Open Collections

UBC Theses and Dissertations

UBC Theses Logo

UBC Theses and Dissertations

Mother’s resistance to the Western dominant discourse on mothering Horwitz, Erika 2003

Your browser doesn't seem to have a PDF viewer, please download the PDF to view this item.

Item Metadata

Download

Media
831-ubc_2003-859355.pdf [ 11.56MB ]
Metadata
JSON: 831-1.0091367.json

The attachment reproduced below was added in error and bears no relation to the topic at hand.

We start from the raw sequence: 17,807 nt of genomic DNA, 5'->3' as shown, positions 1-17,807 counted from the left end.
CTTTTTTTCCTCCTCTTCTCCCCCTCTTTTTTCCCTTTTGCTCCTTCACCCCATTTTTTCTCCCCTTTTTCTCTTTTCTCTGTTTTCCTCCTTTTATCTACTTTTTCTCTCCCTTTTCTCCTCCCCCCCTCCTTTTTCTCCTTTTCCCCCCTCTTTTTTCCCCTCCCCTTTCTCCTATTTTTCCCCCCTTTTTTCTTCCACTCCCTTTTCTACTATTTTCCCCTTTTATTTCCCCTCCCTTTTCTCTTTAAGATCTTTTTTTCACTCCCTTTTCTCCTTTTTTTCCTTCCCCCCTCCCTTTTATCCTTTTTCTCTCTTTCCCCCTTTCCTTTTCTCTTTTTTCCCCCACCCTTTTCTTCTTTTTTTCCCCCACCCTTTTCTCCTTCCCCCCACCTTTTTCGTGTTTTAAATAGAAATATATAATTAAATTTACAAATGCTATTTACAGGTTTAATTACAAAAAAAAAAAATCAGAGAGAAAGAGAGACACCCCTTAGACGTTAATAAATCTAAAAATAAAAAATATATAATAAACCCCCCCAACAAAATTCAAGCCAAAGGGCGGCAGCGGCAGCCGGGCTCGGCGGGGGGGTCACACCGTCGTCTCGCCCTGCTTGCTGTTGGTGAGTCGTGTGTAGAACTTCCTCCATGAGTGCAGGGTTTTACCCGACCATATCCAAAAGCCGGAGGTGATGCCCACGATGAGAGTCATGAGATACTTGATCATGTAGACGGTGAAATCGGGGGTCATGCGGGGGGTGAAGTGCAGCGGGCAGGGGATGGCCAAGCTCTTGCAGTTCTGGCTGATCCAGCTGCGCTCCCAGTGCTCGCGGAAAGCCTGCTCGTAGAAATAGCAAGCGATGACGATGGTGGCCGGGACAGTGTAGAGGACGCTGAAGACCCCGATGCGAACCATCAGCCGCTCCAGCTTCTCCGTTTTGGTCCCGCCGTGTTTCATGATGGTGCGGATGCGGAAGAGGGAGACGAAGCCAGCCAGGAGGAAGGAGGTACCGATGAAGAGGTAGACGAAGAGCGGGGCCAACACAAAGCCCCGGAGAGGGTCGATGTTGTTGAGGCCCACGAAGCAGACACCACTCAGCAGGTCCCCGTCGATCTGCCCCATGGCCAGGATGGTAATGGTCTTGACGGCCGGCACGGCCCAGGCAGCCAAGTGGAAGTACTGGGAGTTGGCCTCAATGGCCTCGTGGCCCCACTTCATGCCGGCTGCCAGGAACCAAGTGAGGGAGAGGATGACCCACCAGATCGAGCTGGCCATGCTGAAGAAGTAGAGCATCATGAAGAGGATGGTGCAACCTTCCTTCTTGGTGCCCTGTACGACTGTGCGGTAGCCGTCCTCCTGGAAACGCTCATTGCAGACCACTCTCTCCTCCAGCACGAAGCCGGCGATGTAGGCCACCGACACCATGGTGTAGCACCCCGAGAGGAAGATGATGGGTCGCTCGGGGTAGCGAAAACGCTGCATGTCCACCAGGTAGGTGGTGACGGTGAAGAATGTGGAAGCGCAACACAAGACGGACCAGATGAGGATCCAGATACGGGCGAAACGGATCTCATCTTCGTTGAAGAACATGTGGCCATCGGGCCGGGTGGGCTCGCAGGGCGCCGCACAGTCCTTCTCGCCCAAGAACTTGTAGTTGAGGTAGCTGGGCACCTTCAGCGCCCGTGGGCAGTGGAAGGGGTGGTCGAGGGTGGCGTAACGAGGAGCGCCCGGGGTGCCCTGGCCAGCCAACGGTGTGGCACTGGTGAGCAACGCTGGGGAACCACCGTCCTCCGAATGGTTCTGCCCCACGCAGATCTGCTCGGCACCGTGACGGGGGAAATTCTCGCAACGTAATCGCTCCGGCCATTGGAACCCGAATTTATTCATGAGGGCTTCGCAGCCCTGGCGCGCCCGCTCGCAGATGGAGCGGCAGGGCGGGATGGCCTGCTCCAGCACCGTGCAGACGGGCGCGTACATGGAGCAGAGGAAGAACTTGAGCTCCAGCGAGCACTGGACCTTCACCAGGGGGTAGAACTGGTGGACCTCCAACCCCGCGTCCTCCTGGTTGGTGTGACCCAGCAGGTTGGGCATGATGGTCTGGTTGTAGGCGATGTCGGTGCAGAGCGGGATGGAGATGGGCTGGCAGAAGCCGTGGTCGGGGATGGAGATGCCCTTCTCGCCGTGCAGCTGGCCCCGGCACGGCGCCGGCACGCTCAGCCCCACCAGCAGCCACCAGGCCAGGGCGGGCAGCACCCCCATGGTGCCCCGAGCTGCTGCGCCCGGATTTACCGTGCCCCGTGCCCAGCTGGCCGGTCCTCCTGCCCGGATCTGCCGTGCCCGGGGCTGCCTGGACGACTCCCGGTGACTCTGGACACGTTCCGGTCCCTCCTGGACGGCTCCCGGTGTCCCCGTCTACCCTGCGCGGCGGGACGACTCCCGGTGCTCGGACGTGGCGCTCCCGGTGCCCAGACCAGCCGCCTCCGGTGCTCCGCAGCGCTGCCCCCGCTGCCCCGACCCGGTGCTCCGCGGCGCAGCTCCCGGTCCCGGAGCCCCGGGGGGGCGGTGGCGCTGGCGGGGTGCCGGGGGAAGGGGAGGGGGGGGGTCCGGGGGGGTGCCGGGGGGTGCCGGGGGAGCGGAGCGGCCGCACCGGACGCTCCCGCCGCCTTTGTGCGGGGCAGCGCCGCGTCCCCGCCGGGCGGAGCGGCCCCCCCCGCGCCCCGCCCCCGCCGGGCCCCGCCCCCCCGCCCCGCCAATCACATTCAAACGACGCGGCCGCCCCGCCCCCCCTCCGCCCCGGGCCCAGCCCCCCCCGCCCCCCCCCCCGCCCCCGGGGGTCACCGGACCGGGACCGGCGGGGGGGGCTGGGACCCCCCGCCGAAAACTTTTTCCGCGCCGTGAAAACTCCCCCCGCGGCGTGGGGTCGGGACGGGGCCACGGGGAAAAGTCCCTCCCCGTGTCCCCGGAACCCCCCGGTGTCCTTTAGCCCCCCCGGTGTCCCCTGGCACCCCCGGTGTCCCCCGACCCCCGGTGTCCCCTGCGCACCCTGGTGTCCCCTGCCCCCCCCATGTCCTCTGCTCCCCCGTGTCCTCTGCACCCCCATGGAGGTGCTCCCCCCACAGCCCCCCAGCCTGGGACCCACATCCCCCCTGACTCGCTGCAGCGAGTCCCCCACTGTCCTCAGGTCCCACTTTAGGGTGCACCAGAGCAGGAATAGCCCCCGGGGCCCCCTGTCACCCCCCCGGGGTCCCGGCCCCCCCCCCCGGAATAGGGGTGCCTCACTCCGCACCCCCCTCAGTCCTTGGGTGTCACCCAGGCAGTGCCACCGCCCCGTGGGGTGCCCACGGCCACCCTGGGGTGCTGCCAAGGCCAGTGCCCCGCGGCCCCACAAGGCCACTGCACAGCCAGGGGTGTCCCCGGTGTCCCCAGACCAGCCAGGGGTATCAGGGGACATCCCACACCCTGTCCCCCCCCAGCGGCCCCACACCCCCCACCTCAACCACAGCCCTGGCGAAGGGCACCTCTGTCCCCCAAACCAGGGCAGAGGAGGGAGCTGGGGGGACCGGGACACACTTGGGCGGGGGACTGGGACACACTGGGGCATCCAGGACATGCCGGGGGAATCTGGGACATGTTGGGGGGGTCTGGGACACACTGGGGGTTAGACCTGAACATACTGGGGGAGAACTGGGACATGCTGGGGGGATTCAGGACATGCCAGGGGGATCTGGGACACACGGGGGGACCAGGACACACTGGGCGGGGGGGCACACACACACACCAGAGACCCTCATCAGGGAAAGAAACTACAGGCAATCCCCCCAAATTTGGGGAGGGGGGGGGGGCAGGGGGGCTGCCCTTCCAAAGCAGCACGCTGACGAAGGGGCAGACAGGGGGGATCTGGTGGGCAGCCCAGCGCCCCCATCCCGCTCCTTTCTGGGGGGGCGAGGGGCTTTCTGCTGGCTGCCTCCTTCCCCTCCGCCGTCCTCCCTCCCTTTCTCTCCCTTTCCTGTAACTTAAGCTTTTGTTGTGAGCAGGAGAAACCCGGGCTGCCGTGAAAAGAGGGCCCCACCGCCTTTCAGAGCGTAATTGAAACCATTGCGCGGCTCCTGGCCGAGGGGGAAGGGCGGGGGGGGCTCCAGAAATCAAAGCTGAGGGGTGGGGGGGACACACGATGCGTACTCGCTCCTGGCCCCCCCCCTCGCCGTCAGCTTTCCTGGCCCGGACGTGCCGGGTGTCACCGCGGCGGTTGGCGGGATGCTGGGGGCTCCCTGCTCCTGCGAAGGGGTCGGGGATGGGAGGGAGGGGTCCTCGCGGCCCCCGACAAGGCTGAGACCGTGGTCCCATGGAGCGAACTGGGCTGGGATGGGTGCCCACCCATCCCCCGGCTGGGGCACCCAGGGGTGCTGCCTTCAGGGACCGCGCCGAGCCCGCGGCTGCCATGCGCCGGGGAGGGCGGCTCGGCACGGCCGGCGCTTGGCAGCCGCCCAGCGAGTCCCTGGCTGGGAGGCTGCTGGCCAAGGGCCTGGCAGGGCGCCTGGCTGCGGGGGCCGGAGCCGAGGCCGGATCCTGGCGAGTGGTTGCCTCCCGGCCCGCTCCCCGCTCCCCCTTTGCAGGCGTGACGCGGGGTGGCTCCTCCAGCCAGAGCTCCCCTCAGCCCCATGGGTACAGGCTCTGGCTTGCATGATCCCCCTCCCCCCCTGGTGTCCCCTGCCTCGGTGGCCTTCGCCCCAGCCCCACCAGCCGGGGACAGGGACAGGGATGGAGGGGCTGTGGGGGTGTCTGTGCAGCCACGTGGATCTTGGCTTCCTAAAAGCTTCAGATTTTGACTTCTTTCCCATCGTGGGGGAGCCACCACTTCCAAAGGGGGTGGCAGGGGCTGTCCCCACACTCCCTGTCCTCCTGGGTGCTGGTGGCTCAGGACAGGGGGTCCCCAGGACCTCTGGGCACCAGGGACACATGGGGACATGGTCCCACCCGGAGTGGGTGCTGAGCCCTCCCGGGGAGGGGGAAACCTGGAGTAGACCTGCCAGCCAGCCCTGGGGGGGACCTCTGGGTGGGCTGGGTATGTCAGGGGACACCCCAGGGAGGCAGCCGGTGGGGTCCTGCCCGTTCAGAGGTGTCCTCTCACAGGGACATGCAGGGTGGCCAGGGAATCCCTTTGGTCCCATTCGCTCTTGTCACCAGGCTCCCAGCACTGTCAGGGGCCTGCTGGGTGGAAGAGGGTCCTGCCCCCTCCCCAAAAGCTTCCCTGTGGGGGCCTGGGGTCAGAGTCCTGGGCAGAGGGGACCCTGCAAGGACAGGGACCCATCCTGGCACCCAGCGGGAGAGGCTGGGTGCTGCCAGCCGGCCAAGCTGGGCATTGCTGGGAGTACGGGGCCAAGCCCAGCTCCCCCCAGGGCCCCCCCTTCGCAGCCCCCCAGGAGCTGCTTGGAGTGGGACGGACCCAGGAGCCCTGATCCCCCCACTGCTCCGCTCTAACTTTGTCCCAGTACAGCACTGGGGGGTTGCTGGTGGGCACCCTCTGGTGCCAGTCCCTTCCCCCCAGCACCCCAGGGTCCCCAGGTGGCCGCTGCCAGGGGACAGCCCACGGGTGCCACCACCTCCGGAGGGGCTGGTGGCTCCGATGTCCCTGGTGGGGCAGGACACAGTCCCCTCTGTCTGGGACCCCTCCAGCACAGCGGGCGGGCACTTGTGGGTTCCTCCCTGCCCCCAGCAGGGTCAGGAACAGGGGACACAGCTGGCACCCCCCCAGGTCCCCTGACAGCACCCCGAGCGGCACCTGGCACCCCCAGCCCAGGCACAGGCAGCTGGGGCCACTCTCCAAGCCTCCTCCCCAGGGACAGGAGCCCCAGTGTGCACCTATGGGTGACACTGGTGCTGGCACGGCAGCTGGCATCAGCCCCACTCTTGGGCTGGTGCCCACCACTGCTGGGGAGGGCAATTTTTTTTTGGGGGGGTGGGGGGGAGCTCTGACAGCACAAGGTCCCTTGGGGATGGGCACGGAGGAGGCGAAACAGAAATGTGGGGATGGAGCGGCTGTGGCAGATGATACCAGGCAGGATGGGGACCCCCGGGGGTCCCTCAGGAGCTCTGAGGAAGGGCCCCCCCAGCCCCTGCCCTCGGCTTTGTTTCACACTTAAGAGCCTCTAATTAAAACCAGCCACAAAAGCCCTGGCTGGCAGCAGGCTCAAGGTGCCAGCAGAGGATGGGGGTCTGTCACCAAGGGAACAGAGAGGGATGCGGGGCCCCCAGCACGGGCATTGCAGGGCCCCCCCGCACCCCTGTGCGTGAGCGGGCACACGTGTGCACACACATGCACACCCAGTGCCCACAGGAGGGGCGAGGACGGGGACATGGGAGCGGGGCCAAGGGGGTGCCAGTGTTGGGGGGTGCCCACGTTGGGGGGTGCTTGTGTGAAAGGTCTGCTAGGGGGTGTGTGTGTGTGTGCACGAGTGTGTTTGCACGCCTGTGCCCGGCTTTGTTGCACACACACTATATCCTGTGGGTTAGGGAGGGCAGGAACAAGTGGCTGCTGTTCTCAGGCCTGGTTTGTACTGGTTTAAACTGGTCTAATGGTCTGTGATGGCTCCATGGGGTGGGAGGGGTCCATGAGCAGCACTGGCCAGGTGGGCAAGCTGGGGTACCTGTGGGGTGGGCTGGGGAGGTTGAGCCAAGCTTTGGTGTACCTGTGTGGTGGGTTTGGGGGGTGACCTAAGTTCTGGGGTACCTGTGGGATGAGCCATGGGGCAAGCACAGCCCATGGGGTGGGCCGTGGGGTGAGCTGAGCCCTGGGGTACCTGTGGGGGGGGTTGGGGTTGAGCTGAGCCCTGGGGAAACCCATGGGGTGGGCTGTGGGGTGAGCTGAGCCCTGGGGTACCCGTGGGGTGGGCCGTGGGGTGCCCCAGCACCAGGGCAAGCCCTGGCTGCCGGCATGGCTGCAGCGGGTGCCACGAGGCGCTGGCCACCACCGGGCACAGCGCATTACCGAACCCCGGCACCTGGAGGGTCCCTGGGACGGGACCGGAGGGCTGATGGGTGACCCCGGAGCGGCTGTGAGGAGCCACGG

JSON-LD: 831-1.0091367-ld.json
RDF/XML (Pretty): 831-1.0091367-rdf.xml
RDF/JSON: 831-1.0091367-rdf.json
Turtle: 831-1.0091367-turtle.txt
N-Triples: 831-1.0091367-rdf-ntriples.txt
Original Record: 831-1.0091367-source.json
Full Text
831-1.0091367-fulltext.txt
Citation
831-1.0091367.ris

Full Text